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Asia’s Love of E-Shopping Draws Unhealthy Suitors — Criminals

Consumers in China, Indonesia and South-East Asia are creating a boom in online shopping and ecommerce transactions. A rising middle class, improved internet and logistics and wide-scale uptake of credit cards are driving this trend, with Asia Pacific set to overtake North America as the largest e-commerce market in the world. Research firm eMarketer estimates that B2C e-commerce sales in APAC this year will reach US$525.2 billion, versus US$482.6 billion in North America.

This honeypot has attracted organized crime. Criminals have been victimizing consumers who are new to ideas Westerners take for granted, such as protecting their credit card details, and regional banks that have not updated their security networks. In Asia Pacific, we estimate that fraud losses have reached US$420 million per year and are on the increase at a rate of 20-25% per annum. Increasing agility, leveraging analytics, avoiding data breaches and enacting customer centricity are key in the fight against opportunistic criminals.

At our annual fraud forum in Singapore, the topic of ecommerce or card-not-present (CNP) fraud was a key concern. Thirty-six Heads of fraud from twenty-six banks were keenly interested in how new predictive analytic innovations rather than traditional rules-based systems can help defend customers more effectively. It is clear there’s an increasing need for a way to act in real-time across multiple channels.

Senior fraud executives also told us they need to turn fraud from a cost center into a customer retention strategy. There was a lot of discussion at the event around the heavy impact of fraud on customer profitability and loyalty. Banks understand that consumers have so many choices these days that a badly handled fraud case can cause a customer to stop using its services entirely and move to another bank. Arresting this customer departure can involve banks demonstrating their proactive approach and involving customers by deploying real-time two-way communications, such as interactive SMS fraud alerts.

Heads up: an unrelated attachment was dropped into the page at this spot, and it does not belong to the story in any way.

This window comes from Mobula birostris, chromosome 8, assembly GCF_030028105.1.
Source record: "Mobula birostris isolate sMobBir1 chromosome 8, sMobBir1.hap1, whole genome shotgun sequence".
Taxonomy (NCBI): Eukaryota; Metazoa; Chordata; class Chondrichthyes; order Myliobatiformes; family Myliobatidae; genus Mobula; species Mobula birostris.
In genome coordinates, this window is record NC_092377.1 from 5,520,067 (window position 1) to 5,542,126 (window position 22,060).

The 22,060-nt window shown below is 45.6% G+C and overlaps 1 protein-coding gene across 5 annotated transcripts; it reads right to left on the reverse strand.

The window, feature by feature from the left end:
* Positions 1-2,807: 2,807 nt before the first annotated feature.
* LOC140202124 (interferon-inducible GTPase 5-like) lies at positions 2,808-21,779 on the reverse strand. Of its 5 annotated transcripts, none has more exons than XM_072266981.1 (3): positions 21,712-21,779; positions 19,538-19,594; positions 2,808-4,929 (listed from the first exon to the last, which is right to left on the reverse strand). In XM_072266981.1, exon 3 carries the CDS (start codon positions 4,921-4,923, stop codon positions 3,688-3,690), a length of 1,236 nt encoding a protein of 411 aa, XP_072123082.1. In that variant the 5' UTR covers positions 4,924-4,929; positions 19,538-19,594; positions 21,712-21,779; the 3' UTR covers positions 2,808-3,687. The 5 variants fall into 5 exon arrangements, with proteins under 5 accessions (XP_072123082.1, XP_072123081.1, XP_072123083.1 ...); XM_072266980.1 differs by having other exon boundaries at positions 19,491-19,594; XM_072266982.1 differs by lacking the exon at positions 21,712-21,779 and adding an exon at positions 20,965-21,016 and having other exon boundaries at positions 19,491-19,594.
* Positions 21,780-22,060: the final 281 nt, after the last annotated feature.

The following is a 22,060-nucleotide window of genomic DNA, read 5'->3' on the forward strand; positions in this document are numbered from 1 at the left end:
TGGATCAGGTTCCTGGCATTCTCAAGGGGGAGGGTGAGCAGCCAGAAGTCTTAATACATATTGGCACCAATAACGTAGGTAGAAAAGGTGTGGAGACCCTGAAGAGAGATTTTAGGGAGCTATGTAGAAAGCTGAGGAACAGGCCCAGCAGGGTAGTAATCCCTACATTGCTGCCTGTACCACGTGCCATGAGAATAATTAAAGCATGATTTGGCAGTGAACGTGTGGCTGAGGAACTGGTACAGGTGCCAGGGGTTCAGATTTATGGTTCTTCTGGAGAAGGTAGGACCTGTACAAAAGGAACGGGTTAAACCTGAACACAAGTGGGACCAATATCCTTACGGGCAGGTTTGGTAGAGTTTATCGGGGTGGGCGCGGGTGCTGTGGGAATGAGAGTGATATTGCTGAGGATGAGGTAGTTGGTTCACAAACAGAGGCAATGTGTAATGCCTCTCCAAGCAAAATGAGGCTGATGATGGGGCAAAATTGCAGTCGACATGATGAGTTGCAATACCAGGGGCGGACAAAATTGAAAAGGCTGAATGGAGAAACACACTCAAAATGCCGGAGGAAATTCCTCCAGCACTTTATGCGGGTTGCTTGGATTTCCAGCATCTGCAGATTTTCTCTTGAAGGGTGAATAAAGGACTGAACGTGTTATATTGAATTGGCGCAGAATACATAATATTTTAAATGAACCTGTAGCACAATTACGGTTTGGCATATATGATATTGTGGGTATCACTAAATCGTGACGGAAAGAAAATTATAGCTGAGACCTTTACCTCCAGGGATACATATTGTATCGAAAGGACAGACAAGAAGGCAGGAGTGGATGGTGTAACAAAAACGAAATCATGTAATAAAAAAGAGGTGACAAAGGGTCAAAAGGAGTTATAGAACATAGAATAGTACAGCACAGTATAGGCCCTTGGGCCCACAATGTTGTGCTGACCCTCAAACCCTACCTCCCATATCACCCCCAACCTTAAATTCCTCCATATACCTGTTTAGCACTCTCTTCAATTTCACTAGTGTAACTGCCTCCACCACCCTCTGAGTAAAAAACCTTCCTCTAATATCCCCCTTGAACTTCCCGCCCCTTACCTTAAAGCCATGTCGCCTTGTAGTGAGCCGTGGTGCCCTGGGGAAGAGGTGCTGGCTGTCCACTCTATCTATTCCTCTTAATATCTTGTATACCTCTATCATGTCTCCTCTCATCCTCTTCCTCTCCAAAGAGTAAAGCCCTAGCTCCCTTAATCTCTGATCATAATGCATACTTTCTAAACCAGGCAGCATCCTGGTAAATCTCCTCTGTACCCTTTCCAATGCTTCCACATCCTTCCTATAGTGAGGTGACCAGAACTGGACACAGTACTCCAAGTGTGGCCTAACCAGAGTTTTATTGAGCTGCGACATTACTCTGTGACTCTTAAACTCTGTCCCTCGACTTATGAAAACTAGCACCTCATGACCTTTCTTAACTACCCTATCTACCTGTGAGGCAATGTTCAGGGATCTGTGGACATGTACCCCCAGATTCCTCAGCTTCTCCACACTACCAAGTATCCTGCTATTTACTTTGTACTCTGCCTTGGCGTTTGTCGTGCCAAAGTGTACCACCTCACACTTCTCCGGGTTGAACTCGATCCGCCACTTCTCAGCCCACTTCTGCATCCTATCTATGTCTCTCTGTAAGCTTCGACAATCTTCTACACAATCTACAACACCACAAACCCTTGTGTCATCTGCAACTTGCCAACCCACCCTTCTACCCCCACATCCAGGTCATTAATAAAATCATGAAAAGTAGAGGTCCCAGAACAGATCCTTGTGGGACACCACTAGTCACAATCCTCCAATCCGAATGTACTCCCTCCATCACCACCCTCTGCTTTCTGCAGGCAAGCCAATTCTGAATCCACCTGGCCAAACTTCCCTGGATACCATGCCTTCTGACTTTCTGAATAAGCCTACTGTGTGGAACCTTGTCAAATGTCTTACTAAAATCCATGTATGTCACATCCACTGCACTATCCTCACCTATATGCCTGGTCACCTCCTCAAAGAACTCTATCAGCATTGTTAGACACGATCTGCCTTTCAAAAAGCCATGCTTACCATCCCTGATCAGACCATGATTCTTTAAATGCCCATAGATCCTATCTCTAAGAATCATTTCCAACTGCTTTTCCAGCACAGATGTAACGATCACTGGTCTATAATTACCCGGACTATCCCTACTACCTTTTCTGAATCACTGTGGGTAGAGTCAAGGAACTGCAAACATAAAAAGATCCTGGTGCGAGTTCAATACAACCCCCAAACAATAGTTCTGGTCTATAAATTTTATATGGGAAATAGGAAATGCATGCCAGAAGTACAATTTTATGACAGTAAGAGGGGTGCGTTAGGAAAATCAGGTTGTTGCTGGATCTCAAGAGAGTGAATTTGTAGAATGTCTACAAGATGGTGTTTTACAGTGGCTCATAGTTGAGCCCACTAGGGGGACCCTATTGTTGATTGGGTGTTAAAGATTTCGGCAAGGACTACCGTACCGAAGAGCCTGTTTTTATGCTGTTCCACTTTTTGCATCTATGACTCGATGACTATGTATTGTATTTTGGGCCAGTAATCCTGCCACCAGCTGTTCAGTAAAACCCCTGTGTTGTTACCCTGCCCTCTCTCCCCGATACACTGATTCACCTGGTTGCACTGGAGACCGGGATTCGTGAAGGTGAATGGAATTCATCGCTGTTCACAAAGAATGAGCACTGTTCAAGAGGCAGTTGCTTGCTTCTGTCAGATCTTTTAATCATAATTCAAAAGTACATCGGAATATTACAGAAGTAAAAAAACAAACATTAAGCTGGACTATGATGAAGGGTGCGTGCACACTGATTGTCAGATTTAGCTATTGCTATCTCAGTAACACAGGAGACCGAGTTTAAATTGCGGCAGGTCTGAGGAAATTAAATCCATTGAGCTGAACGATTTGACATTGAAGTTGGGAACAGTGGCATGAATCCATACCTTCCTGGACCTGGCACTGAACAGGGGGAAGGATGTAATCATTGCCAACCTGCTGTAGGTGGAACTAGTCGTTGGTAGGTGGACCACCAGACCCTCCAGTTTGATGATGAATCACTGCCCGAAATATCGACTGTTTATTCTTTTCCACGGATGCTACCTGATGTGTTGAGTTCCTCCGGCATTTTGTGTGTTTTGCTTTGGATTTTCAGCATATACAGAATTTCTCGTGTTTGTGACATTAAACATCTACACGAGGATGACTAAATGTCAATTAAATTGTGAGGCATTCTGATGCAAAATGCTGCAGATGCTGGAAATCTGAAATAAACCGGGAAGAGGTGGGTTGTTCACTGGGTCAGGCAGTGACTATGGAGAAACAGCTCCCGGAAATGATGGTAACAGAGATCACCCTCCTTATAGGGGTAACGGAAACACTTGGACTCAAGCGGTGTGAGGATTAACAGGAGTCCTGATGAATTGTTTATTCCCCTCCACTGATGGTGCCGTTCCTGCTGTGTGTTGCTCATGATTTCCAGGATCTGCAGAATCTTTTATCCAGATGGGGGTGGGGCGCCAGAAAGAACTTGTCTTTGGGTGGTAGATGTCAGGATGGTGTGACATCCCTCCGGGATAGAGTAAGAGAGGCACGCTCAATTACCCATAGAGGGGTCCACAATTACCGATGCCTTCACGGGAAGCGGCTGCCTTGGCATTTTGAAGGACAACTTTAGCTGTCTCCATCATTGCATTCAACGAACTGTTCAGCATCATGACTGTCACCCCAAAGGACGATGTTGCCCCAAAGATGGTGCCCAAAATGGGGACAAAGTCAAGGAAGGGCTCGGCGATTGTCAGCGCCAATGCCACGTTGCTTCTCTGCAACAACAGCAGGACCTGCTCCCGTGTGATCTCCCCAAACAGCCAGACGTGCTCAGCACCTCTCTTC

We ran an informal poll at the forum. Here are some of insights from key questions posed at the event:

1) It was almost unanimous amongst APAC attendees that e-commerce fraud was growing as a proportion of total fraud.

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2) The percentage of e-commerce fraud varied, which is to be expected given that the participants represented a mix of under- and over-banked markets at different stages of development. For example, banks in Australia, where chip and PIN (the EMV standard) was made compulsory this year, have seen CNP fraud make up more than 75% of fraud.

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3) The number of banks relying solely on a rules-based system is starting to shift. As APAC grows in value to criminals and EMV is adopted across the region, I am sure we will see the trend towards predictive analytics continue.

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4) More banks are looking at fraud as an important customer experience touch point, and beginning to measure performance as a way to reduce customer churn.

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5) Contact systems at banks are still being rejuvenated to cope with the new ways that people want to communicate, from SMS to email, phone, social media or in-app responses.

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The migratory nature of fraud has meant that APAC banks now have to contend with a growing problem in the CNP, e-commerce channel. This has changed how organizations view customers and their reaction to fraud and spending online in APAC. To keep people using their products and engender trust in the channel, banks are going to have to remain vigilant against new modes of attack from criminals. Seeing fraud as an opportunity to be more communicative and collaborative with the customer is becoming the go-to position for banks here.

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